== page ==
- Handi-wipes. Incase you DONT have a changing pad, you can wipe down whatever surface you DO put baby on and somewhat sanitize it. This goes for shopping carts, counters, booster seats/high chairs, tables at restaurants (no not saying you put your baby on those, but they touch them).
- Receiving blankets. For burping. Covering up. Or using as a headrest in the carseat, because I'm sure anyone who already has a little person KNOWS how uncomfortable they look when they fall asleep and their heads fall forward or just kinda hang their to the side. Helps cushion them a bit and make the ride a little easier on them.
- A bigger blanket to throw over their carseat to block wind or sunlight or, honestly, people. I know everyone has good intentions but sometimes a cough can slip out or someone can be getting sick and not know it. A blanket over the car seat helps to eliminate all the touching. I mean, I wouldn't walk up to someone who had a blanket over their carseat and yank it off and start playing with their baby. Would you?
- Teething rings. Gives them something to hold on to and shake around if they're not teething, and to chew on if they are.
- Any kind of rattle-y toy. I love the rattles that you can velcro around their wrists. Super cute.
- Diaper rash cream. Everyone needs it at some point or another, bless their little hearts. Makes it easier if you have it on hand instead of having to wait to buy it or use it when you get home.
- Tylenol, or whatever pain reliever/fever reducer you prefer (if you prefer any at all). Just incase. Hopefully it wouldn't be necessary to use, but you never know.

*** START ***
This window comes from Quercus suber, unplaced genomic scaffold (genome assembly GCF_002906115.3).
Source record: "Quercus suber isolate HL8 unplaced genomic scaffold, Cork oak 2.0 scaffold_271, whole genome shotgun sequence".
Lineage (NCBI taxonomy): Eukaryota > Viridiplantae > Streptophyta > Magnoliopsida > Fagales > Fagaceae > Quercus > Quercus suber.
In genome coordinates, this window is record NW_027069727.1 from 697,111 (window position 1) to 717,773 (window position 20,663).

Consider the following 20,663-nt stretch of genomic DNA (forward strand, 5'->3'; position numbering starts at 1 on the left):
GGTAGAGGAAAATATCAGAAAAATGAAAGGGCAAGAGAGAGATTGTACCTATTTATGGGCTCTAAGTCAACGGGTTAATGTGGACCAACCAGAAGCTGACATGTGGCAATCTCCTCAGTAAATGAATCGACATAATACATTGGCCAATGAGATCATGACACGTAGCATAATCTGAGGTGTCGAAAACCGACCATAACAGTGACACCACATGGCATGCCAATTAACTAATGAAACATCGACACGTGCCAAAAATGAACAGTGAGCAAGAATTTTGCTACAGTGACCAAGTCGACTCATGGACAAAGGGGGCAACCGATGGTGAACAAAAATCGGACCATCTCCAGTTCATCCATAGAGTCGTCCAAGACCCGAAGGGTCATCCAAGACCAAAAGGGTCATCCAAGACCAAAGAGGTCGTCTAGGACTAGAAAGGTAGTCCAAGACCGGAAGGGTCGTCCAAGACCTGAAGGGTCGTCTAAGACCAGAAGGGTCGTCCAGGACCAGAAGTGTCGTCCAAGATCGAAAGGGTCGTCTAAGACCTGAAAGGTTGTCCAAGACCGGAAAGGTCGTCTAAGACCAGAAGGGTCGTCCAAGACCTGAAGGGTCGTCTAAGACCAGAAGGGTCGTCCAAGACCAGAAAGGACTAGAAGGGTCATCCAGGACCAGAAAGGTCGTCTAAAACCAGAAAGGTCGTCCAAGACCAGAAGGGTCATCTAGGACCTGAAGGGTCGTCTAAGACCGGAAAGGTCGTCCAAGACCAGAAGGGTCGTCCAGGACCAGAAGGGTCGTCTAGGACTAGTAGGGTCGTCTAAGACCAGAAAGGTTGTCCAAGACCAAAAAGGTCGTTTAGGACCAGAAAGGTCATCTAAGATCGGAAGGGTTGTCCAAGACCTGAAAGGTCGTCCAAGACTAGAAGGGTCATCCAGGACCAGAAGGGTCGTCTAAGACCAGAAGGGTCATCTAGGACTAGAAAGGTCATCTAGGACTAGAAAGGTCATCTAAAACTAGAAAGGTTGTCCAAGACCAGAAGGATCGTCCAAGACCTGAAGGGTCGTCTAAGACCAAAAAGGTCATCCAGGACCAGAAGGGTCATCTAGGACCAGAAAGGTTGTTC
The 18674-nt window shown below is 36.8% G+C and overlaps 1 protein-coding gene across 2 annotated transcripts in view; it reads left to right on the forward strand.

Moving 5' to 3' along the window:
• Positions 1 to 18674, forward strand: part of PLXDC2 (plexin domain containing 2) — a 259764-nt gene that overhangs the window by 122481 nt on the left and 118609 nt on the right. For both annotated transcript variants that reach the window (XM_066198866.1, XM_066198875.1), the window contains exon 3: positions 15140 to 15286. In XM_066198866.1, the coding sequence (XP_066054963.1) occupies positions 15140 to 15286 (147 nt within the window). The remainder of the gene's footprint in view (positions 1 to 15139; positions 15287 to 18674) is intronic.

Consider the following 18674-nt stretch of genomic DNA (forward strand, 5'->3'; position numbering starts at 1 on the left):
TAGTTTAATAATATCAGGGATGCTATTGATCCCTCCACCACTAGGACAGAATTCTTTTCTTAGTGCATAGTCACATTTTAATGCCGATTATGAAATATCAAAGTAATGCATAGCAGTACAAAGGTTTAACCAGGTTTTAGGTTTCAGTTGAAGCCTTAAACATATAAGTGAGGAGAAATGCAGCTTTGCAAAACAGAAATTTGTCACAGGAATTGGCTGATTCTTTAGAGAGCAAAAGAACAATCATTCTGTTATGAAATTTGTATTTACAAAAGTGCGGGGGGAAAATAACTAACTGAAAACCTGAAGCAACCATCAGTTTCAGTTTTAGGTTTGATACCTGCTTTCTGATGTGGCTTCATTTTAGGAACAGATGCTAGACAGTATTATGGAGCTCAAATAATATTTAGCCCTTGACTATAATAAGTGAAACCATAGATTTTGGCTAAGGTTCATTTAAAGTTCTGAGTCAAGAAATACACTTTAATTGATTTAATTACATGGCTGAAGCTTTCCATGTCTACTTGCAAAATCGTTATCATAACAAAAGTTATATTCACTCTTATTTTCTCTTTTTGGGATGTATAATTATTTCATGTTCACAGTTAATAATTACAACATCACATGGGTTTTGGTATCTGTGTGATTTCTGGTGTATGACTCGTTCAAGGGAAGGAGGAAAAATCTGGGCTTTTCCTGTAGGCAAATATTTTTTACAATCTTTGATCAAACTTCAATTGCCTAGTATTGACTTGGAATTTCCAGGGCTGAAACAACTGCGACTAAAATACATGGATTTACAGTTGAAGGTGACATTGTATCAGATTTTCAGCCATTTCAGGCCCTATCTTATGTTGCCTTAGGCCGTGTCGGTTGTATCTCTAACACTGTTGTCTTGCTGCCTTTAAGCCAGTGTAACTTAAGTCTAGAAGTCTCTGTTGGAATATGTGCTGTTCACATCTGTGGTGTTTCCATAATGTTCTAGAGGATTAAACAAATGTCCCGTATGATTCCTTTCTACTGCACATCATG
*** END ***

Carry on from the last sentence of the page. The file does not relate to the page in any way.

- Band aids. If you've got a little one just learning to walk, you will definitely need them. Or if you've got a baby who just loves to scratch at themselves these definitely help. Make sure you've got neosporin to go along with the bandaids though.
- Scratch mits. To put over their hands so they are less likely to scratch themselves. Babies' finger nails are dang sharp for such tiny people. And it breaks your heart when they hurt themselves.
- Grooming kit. Which usually includes clippers. One of those suction bulb thingies (that you probably play with more than you use). Tiny brush/comb.
- Bring a few pairs of socks. Socks always seem to fall off babies and go missing somehow.
- Two or three hats. Most of your heat can be lost through your head. And not all babies are born with a full head of hair (heck, some of them even lose most of the hair that they have within the first year and then it takes its time growing back).
I'm sure there was probably more that I'm not remembering. OH! Like I always brought a book in my bag because I'm a wicked book nerd and can't go anywhere without one. Put your wallet/keys/phone etc in there because it can get really cumbersome carrying your purse AND a diaper bag around.
But you get the general idea. And like I said, I forgot a lot of stuff or didn't bring enough of something or just didn't think to put something in that could have really been useful at some point (sometimes being a pack rat has its benefits). If I can save someone the trouble of doing what I did, then wonderful.
And just because I can, I'm going to show you the 2 reasons for my diaper bagging days. :-) When they were young enough for me to need diaper bagging days.
Alanna on the left and Lydia on the right.